Plugged In Pick, TV: The Wonder Years

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While the entertainment world was buzzing over Netflix’s Squid Game, a bevy of other rookie shows landed on the small screen as well. Sure, some of these “new” shows felt pretty familiar: Reboots and sequels are all the rage. But one such show stood out from the pack.

In some ways, The Wonder Years feels a lot like its much-loved, 1988-93 original. It’s set in the same general time frame, deals with some of the same issues (family, friendship and first crushes) and sports much (though not all) of the same innocence.

But it’s also starkly different. This time, the central character (12-year-old Dean Williams) is Black, living in Montgomery, Alabama. And given the story’s set during the tumultuous Civil Rights era, Dean is dealing with issues that barely touched the original show’s Arnold family. And that makes this version of The Wonder Years feel, oddly, like Grandma’s pot roast seasoned with salsa: both comforting and new.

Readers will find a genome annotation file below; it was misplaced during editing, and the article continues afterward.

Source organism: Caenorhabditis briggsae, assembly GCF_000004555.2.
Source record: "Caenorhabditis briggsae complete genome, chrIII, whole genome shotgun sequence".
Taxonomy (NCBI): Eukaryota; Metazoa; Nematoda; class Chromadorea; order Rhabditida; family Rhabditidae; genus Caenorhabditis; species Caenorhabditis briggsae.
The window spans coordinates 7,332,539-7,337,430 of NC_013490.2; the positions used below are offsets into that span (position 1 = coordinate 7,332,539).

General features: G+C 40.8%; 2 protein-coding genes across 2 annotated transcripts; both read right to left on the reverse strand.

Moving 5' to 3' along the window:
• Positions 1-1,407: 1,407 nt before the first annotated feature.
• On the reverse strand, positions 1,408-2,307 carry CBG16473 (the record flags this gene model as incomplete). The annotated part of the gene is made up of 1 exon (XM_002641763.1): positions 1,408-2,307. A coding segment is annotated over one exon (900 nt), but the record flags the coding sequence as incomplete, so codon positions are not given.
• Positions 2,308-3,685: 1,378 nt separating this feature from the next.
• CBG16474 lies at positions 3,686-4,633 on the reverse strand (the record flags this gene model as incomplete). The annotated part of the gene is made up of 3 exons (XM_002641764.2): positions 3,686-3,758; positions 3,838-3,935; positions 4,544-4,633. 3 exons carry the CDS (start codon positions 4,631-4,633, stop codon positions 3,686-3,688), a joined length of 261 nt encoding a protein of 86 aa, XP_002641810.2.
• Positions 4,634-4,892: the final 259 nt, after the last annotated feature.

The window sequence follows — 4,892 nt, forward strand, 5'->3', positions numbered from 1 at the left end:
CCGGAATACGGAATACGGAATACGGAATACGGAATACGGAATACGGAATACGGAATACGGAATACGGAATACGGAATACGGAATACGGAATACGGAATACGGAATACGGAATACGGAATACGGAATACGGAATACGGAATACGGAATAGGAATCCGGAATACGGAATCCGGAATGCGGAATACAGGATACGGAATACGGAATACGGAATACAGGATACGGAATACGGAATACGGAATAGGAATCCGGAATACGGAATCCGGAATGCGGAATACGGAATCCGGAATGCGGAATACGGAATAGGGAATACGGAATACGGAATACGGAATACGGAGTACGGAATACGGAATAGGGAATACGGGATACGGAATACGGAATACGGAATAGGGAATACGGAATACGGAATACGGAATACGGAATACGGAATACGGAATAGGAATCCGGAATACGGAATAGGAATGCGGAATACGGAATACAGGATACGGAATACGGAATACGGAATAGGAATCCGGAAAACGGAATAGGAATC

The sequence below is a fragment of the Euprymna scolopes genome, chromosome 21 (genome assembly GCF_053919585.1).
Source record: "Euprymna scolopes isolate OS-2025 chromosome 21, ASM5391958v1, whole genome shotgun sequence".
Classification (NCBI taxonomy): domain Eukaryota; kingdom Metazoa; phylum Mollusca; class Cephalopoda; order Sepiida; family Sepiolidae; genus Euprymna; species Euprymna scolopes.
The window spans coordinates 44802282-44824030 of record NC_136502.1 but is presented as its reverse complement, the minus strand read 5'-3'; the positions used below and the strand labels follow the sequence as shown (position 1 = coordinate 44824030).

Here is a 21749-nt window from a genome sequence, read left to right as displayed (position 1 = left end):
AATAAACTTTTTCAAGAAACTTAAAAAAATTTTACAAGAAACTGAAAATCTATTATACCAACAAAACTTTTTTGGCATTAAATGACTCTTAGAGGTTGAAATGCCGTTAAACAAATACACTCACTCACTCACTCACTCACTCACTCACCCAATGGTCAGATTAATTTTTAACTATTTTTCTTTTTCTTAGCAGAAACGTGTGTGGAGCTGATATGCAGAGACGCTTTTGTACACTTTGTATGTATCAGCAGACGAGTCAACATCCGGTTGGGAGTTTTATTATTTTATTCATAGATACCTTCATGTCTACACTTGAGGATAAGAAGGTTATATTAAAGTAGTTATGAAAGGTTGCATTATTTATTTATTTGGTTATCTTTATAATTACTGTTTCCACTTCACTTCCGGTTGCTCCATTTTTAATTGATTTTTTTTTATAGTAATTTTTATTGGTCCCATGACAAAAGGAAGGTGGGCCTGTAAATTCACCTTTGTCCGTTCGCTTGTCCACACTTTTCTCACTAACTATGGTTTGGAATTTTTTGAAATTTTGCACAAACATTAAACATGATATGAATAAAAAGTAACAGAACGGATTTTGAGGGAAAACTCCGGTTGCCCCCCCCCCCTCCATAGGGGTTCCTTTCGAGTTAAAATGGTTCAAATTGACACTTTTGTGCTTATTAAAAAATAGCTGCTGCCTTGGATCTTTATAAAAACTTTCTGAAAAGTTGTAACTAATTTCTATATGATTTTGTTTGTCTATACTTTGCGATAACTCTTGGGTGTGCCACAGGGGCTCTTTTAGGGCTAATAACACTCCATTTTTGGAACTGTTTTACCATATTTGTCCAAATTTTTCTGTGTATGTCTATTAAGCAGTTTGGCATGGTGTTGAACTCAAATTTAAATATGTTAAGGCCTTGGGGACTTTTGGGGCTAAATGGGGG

The show’s not pristine. But generally it sticks to its TV-PG rating and is squarely aimed at families. And that’s nice to see. Read our review to find out more.

Paul Asay

Paul Asay has been part of the Plugged In staff since 2007, watching and reviewing roughly 15 quintillion movies and television shows. He’s written for a number of other publications, too, including Time, The Washington Post and Christianity Today. The author of several books, Paul loves to find spirituality in unexpected places, including popular entertainment, and he loves all things superhero. His vices include James Bond films, Mountain Dew and terrible B-grade movies. He’s married, has two children and a neurotic dog, runs marathons on occasion and hopes to someday own his own tuxedo. Feel free to follow him on Twitter @AsayPaul.

One Response

  1. -While the first two episodes were great, the third episode was a pro pornagraphy episode with little to no value. Just a heads up.

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